• The dwarf mistletoe doesn’t have to rely solely on hitchhiking to find a host tree. The ripe white berries of dwarf mistletoe, native to the western United States and Canada, also can explode, ejecting seeds at an initial average speed of 60 miles per hour and scattering them as far as 50 feet.
  • Ancient Anglo-Saxons noticed that mistletoe often grows where birds leave droppings, which is how mistletoe got its name: In Anglo-Saxon, “mistel" means “dung" and “tan" means “twig," hence, “dung-on-a-twig."
  • Trees infested with mistletoe die early because of the parasitic growth, producing dead trees useful to nesting birds and mammals. A mistletoe-infested forest may produce three times more cavity-nesting birds than a forest lacking mistletoe.
  • As they mature, mistletoes grow into thick, often rounded masses of branches and stems until they look like baskets, sometimes called “witches’ brooms,"which can reach 5-feet wide and weigh 50 pounds.
  • When a mistletoe seed lands on a suitable host, it sends out roots that penetrate the tree and draw on its nutrients and water. Mistletoes also can produce energy through photosynthesis in their green leaves.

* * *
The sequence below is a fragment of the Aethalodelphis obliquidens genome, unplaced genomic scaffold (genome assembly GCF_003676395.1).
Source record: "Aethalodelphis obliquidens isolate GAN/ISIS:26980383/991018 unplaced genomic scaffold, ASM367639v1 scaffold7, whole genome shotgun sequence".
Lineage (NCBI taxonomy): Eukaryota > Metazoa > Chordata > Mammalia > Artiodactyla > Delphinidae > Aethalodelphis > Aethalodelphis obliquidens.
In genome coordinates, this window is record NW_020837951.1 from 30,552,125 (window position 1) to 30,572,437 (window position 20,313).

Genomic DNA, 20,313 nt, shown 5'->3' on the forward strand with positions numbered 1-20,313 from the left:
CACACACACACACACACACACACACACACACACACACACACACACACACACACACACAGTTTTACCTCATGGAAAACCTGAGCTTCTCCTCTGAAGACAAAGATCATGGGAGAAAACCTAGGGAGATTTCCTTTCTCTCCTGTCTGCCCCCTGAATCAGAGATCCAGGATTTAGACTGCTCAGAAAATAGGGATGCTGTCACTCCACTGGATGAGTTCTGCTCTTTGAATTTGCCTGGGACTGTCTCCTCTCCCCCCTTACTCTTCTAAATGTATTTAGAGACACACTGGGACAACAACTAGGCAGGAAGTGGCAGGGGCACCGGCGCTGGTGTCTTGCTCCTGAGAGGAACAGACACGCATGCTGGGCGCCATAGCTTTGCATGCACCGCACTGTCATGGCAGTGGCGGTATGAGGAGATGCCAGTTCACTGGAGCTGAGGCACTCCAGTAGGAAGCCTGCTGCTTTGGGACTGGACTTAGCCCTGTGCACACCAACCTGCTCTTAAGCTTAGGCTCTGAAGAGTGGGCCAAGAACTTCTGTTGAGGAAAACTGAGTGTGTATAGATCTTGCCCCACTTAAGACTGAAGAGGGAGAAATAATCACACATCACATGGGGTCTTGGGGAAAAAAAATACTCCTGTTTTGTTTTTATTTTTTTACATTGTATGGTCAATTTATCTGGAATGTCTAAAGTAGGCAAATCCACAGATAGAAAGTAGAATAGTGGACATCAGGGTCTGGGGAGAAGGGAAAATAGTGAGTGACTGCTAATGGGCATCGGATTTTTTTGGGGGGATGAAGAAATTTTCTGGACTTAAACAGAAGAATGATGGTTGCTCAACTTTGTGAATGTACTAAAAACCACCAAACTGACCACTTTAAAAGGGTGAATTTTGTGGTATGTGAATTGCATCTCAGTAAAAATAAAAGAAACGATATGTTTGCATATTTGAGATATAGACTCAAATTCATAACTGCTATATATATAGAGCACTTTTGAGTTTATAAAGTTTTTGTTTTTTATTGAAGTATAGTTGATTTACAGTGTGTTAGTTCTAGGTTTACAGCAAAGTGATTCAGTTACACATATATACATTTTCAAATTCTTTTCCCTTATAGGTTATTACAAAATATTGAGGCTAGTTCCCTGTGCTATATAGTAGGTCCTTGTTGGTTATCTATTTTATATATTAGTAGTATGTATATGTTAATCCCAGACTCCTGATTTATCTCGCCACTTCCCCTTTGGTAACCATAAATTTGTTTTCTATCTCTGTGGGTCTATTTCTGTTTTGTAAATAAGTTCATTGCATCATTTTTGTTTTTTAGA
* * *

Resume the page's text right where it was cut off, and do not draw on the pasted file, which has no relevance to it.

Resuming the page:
• Kissing under the mistletoe is first found associated with the Greek festival of Saturnalia and later with primitive marriage rites.
  • In Scandinavia, mistletoe was considered a plant of peace, under which enemies could declare a truce or warring spouses kiss and make-up.
  • Later, the eighteenth-century English credited with a certain magical appeal called a kissing ball. At Christmas time a young lady standing under a ball of mistletoe, brightly trimmed with evergreens, ribbons, and ornaments, cannot refuse to be kissed. Such a kiss could mean deep romance or lasting friendship and goodwill. After each kiss, a berry is picked until, alas, all the berries are gone, and no more kissing is allowed! If the girl was not kissed, she could not expect not to marry the following year.

Use Caution When Bringing Mistletoe Indoors

If you are thinking about using mistletoe indoors for the holidays, be careful. Mistletoes are poisonous, especially the white berries. Though mistletoe is less threatening to adults, pets and children may be more sensitive to the berries. Be sure to keep your home-grown mistletoe well out of their reach.

If you want a big kiss or if you are a naturalist, mistletoe is a treasure. If a tree`s health or structural integrity is a concern, it’s a parasite.

So, is mistletoe friend or foe?

In actuality, it is both. It’s magical and with proper management, its drawbacks can be controlled. Moderation is the key.

Enjoy the Christmas Season and make wonderful plans for an exciting New Year – in moderation, of course! And make a resolution to contact Arborist Now for all of your tree care needs in 2017.